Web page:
Riley Nelson has done it again. Like a broken record that BYU Cougar fans love to hear, some kid from Logan who was once hated in his own hometown is now the toast of Provo for leading his BYU Cougars to a 24-21 win over Tulsa at the Bell Helicopters Armed Forces Bowl.
On the day that Katy Perry also filed for divorce from Russell Brand — which sadly won’t preclude anyone from having to listen to her music — Nelson became the single most hated person in Tulsa on one play.
All he needed to do to get to that point was pull a rabbit out of his helmet, watch it transform into a football, and with 11 seconds remaining he would spike the ball, stopping the clock.
Instead he fake spiked it and threw the winning touchdown to wide receiver Cody Hoffman in the corner of the end zone when the Tulsa defenders were expecting something else.
“Well, when I was little I always used to watch NFL films hours and hours on end. I used to stay up late watching them, make my mama mad,” said Nelson. “ I vividly remember Dan Marino doing that. I don’t know if it was a playoff game or whatever it was. I can see him doing that.”
Nelson relived his childhood dream in Dallas, alright, in the only way he knows: by throwing caution to the Texas breeze. He rolled out and found Hoffman in the corner of the end zone. Ball game.
“I think that Riley battled. Nothing came easy for him today. Tulsa was able to get good pressure on him. They hit him a lot. They played our run game effectively. There were a number of errant throws,” said BYU head coach Bronco Mendenhall. “Yet when it came down to driving the team to win the game, including the instructions to down a ball, he fake downs it and throws a touchdown, he just wasn’t going to be denied helping our team win. That’s who he is. I was really impressed.”
Up to that point Nelson hadn’t done much all game, throwing just 17 completions in 40 attempts for 250 yards and three touchdowns against two interceptions — both of which Nelson squeezed into double coverage.
In fact, the previous drive leading up to the game winner started at the BYU 20.
Two big plays, one from Nelson to Hoffman, still resulted in a Cougar punt which pinned Tulsa back at its 1-yard-line with eight minutes to play and set the stage for some magic.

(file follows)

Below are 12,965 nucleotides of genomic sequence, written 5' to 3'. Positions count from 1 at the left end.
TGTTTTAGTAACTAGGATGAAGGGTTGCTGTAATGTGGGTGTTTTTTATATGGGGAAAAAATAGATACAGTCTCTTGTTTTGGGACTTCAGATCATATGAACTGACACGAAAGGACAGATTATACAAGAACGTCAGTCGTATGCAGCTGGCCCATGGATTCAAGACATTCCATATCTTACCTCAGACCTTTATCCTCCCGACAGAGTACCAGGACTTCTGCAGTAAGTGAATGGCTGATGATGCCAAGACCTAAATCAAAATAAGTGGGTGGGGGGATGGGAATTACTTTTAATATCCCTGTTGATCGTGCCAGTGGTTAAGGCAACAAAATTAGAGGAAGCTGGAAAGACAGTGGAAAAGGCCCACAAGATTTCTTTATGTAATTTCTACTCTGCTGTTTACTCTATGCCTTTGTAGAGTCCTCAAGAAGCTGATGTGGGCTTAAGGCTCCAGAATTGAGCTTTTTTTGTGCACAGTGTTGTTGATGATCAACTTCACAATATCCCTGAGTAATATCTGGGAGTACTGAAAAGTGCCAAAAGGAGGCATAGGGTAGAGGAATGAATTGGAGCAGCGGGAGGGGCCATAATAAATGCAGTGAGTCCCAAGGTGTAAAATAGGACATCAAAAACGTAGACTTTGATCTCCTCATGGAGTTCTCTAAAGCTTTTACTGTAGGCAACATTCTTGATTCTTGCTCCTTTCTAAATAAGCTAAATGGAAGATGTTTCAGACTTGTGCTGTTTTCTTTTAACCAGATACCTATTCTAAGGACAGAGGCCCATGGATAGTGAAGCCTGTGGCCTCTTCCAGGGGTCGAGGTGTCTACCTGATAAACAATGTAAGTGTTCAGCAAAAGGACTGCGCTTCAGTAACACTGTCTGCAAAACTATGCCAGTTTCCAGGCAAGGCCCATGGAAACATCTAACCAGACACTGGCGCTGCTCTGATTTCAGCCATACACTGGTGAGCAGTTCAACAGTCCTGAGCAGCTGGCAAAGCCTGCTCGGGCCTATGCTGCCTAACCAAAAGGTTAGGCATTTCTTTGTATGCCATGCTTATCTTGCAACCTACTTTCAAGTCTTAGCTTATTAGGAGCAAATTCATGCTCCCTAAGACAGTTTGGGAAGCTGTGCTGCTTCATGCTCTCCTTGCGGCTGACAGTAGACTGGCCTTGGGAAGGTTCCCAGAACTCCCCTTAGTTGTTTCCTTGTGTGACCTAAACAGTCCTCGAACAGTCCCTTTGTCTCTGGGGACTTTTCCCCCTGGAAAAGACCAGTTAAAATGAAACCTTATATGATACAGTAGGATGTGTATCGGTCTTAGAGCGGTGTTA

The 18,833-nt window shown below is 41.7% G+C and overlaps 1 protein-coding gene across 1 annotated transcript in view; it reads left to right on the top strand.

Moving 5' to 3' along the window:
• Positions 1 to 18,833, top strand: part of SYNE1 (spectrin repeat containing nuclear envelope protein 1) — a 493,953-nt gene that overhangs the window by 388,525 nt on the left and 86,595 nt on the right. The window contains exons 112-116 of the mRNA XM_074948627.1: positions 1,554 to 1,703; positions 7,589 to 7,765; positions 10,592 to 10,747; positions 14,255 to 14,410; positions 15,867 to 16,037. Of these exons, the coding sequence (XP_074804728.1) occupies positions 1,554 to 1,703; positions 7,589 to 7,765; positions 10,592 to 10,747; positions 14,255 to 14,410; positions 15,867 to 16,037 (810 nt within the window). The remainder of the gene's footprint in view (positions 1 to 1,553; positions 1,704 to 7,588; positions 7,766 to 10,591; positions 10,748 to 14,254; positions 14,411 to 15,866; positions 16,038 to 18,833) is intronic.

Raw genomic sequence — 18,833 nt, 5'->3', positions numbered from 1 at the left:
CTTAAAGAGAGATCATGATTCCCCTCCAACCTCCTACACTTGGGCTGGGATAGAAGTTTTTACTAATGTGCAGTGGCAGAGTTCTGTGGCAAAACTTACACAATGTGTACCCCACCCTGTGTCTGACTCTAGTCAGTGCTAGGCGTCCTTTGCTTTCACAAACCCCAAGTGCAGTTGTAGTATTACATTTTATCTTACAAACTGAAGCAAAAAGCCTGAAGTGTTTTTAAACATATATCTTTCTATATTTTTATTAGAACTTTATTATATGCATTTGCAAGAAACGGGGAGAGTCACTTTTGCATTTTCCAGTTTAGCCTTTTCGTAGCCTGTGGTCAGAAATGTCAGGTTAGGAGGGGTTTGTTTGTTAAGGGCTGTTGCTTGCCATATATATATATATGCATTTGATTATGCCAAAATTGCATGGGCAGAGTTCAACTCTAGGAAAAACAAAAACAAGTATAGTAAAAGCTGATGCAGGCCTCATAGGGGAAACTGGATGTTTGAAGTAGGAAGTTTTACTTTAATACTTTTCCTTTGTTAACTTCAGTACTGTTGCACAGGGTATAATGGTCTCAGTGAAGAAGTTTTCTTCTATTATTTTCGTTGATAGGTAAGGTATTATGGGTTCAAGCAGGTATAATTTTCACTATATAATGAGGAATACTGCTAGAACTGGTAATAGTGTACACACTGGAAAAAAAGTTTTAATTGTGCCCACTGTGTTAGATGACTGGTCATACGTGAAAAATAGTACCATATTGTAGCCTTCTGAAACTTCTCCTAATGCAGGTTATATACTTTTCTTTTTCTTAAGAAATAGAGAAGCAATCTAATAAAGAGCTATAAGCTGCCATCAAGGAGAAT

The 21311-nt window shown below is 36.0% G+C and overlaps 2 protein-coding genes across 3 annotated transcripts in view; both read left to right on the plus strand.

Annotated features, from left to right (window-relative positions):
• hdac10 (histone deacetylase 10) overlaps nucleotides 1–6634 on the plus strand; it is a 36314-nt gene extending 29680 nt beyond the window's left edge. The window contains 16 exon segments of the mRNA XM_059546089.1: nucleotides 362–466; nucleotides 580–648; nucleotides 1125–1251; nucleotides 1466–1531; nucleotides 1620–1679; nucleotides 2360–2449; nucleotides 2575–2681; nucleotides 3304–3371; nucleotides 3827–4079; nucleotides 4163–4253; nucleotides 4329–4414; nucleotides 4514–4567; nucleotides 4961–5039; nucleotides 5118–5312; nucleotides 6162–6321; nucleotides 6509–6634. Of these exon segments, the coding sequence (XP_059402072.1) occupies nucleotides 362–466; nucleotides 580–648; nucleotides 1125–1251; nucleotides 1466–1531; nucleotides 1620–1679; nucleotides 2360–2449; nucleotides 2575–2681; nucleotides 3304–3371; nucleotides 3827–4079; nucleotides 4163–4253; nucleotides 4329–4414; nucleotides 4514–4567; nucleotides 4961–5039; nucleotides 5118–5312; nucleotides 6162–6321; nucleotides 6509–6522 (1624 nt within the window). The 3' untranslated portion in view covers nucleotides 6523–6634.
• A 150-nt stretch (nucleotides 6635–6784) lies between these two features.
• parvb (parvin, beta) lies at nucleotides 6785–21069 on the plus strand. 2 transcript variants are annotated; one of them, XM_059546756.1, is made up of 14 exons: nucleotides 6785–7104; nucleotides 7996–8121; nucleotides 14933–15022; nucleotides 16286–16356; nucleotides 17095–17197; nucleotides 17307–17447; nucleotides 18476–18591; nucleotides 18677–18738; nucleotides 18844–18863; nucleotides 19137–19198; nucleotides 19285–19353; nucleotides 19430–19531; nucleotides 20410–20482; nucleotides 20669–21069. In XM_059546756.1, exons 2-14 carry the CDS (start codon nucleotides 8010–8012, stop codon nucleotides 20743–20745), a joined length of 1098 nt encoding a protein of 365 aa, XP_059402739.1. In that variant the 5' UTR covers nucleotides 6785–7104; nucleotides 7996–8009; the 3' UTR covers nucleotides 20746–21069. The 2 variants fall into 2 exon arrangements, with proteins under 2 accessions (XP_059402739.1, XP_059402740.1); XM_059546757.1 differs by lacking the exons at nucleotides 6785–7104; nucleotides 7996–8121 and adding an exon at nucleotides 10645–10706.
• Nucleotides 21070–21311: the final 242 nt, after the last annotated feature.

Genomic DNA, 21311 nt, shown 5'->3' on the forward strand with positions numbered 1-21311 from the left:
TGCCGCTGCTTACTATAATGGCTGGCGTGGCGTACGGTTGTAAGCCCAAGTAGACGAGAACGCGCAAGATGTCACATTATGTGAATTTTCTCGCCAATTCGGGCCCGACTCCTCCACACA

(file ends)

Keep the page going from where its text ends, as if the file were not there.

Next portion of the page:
After Tulsa managed to get out of its end zone the Golden Hurricane drive stalled and they were forced to punt, and the Cougars started their bowl-winning drive at the Tulsa 48.
In some ways you were waiting to see if Riley would let the game get away from the Cougars like it did the last time he was in Texas, in Cowboys Stadium against TCU.
In that game he gave a fist pump and high five after a meaningless two-point conversion which cut the Horned Frogs lead to 10. It got him on ESPN SportsCenter, but it didn’t get the job done.
On a Friday afternoon in December, however, he helped his team win the Armed Forces Bowl, took a lap around the track at Ford Stadium and high fived all the fans, thanking them for making it out to Dallas.
“But, man, that’s the way I play the game. Coaches coach and players play. I kind of felt it inside. I felt it was a high-reward, low-risk play,” said Nelson. “If it’s not there, I can throw it out of the back of the end zone and we still have some time to make some plays.”
But it wasn’t just Riley who made this win possible.
Huge stands, time and again, by a stalwart BYU defense put Riley and the Cougars in excellent field position on three straight possessions to end the game.
The Cougar special teams did the rest, pinning Tulsa deep in its own territory.
On the first two drives of the fourth quarter BYU’s offense didn’t do anything with its possessions but that Cougar D — which shut down Tulsa’s running game, holding it to just 38 total yards — gave its offense one more opportunity with just under three minutes to go.
And that’s when Nelson capitalized on his self-induced earlier misfortunes and immortalized himself, lifting he and his teammates the Cougars to another 10-win season.